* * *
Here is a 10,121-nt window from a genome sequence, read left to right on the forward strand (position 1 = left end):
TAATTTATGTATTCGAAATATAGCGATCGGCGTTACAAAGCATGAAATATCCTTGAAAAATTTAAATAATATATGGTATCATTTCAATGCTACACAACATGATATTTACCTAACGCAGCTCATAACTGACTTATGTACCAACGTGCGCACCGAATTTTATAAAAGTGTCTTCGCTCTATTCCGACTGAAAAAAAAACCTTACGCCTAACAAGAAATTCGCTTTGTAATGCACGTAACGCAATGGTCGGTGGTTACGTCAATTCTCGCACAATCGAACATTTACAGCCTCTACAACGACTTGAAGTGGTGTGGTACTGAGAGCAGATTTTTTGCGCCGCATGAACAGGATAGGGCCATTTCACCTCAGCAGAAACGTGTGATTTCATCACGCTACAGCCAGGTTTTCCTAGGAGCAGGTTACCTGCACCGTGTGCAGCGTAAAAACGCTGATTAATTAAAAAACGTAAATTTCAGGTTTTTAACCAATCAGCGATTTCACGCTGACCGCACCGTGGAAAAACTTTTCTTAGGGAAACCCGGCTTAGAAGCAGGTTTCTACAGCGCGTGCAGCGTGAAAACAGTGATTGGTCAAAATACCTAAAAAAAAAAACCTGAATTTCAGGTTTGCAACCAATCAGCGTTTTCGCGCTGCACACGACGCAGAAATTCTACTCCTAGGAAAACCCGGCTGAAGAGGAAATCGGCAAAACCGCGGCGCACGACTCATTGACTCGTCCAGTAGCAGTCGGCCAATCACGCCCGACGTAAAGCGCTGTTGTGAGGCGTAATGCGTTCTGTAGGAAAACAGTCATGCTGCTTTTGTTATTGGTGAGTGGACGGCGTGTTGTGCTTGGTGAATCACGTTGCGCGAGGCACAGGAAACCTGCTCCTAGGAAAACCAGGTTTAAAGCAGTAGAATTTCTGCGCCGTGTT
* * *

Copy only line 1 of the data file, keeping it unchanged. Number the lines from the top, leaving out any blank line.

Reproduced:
Here is a 10,121-nt window from a genome sequence, read left to right on the forward strand (position 1 = left end):